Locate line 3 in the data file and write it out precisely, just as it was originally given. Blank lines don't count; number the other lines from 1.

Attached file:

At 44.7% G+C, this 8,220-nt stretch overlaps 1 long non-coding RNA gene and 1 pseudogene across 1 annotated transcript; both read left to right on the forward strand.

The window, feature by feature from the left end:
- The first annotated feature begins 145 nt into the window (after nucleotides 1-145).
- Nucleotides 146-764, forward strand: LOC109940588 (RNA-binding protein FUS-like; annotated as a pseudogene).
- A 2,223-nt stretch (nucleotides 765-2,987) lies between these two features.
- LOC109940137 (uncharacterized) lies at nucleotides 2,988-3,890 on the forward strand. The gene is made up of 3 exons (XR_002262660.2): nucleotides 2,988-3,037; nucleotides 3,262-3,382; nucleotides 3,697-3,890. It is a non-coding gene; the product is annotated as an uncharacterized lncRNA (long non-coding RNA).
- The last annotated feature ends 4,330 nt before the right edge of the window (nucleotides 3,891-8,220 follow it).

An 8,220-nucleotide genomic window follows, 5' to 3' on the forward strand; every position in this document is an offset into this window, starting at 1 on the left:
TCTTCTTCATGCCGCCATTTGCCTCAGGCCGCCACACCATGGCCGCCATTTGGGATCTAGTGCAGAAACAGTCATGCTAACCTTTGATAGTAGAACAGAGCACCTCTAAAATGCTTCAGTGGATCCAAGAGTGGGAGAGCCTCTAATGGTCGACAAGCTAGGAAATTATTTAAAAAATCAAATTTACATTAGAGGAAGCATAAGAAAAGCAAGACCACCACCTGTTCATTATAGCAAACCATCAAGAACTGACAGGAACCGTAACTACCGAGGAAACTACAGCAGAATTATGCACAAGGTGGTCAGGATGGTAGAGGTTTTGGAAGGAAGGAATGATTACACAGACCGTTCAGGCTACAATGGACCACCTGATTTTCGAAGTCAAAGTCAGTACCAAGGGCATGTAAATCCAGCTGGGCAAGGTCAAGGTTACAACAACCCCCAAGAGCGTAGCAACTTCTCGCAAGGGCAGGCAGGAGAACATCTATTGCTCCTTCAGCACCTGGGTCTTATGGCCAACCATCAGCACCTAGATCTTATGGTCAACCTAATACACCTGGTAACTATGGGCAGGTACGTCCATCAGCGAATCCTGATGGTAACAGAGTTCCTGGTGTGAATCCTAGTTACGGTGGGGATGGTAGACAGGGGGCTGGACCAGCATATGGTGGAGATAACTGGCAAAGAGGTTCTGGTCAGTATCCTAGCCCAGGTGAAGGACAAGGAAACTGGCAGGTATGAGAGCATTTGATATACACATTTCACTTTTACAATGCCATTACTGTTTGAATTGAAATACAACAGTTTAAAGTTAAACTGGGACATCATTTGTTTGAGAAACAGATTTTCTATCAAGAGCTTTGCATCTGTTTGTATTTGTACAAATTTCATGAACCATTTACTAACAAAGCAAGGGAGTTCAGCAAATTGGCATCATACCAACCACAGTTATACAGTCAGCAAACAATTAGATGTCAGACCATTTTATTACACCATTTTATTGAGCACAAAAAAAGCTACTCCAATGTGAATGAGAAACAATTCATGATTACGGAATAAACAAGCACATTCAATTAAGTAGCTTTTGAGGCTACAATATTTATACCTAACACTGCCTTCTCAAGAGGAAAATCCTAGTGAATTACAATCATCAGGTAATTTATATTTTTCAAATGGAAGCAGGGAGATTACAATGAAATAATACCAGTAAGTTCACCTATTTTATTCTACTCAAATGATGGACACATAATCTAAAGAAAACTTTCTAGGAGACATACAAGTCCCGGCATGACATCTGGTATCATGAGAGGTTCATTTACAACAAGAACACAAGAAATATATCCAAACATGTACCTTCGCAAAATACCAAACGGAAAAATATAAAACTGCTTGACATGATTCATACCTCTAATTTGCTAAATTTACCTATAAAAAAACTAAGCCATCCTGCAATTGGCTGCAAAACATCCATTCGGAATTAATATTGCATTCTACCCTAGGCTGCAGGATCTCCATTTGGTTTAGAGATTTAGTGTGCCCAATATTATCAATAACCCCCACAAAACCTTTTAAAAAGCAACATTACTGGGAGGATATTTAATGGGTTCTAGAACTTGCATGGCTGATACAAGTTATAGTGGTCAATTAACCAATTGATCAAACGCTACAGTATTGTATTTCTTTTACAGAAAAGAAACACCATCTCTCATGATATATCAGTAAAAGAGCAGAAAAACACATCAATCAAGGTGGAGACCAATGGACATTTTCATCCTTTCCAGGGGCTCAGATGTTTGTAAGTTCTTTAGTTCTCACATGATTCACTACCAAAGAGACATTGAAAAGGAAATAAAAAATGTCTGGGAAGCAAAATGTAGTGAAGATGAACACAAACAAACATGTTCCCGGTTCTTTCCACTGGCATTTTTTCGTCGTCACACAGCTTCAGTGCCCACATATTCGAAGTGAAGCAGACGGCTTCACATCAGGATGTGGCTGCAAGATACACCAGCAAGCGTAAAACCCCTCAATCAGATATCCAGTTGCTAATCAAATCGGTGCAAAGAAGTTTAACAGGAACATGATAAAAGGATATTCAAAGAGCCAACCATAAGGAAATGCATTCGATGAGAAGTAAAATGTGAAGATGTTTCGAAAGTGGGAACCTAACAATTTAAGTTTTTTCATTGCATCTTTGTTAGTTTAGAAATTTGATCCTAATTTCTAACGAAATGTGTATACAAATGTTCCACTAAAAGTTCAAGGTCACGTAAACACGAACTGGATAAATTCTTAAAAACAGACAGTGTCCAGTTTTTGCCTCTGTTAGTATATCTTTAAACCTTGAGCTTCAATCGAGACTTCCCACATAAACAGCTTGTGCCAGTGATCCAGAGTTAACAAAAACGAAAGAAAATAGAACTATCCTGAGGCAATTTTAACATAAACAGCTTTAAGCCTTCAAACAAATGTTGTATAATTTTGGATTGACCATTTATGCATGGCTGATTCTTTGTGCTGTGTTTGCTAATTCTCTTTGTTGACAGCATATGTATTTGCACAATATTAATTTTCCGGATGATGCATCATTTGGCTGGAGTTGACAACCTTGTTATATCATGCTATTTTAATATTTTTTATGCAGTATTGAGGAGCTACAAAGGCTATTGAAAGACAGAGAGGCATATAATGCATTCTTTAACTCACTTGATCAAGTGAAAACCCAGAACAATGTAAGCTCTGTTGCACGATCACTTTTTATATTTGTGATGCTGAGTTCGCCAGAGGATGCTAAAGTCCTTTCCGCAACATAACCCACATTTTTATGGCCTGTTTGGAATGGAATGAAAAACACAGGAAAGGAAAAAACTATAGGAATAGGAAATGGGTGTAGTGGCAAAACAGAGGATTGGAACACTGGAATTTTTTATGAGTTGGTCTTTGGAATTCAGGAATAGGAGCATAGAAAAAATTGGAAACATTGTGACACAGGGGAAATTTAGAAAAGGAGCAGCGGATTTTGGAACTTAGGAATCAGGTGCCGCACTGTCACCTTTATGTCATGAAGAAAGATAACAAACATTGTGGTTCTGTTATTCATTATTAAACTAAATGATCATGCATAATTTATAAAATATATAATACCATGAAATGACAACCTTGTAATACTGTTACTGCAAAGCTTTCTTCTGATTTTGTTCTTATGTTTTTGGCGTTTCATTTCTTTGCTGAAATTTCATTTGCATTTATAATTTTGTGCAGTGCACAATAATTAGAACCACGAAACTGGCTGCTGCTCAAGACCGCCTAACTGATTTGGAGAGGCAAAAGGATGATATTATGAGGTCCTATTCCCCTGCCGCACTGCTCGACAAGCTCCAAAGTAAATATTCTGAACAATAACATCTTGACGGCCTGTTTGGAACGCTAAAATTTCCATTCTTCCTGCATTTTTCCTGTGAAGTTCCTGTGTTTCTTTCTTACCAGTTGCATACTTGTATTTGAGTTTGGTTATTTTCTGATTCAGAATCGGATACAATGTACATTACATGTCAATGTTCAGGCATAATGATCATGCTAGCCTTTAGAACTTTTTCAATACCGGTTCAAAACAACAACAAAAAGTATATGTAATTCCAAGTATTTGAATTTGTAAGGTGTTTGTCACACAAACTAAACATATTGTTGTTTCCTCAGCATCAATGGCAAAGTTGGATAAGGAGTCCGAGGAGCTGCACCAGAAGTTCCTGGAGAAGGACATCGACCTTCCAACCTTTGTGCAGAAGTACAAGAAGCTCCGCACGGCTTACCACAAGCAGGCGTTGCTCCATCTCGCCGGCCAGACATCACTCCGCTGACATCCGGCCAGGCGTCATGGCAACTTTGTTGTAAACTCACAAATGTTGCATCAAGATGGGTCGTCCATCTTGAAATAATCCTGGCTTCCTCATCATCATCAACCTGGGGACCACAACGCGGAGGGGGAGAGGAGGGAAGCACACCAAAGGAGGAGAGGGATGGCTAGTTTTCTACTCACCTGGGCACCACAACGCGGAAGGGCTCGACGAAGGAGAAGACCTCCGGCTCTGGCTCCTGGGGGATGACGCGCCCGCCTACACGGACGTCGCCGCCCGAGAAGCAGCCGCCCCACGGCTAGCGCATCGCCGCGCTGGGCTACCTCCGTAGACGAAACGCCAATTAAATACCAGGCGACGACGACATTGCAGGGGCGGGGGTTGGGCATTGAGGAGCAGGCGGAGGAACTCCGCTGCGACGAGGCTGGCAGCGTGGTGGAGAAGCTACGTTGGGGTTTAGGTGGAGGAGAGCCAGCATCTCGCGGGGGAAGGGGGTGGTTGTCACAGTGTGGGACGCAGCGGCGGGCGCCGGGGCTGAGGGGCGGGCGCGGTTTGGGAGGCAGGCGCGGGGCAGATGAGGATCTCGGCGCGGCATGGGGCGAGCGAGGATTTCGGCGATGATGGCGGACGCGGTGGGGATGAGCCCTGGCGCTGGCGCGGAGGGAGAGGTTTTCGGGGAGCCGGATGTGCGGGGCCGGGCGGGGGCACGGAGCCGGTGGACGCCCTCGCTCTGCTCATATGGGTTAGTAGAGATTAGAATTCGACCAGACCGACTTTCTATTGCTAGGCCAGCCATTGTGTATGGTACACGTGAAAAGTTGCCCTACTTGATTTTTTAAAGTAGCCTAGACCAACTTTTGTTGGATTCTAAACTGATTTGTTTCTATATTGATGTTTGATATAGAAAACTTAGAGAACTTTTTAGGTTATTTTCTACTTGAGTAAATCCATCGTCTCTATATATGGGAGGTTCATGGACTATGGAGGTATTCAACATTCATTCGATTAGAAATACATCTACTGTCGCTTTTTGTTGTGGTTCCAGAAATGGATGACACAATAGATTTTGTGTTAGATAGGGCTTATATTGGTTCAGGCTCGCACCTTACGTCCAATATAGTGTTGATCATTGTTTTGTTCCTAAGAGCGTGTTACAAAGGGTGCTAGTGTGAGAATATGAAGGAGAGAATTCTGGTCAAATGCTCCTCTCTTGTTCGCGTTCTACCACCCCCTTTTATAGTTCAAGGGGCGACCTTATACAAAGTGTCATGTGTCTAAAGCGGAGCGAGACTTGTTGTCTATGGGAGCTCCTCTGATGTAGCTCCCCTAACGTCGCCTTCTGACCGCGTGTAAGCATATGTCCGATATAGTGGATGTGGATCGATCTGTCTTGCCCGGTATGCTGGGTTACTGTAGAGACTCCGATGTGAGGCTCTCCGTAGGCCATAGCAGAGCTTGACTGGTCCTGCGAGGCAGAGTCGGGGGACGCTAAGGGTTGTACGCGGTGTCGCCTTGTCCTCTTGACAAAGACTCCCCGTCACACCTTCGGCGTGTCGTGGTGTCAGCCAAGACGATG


- The first annotated feature begins 145 nt into the window (after nucleotides 1-145).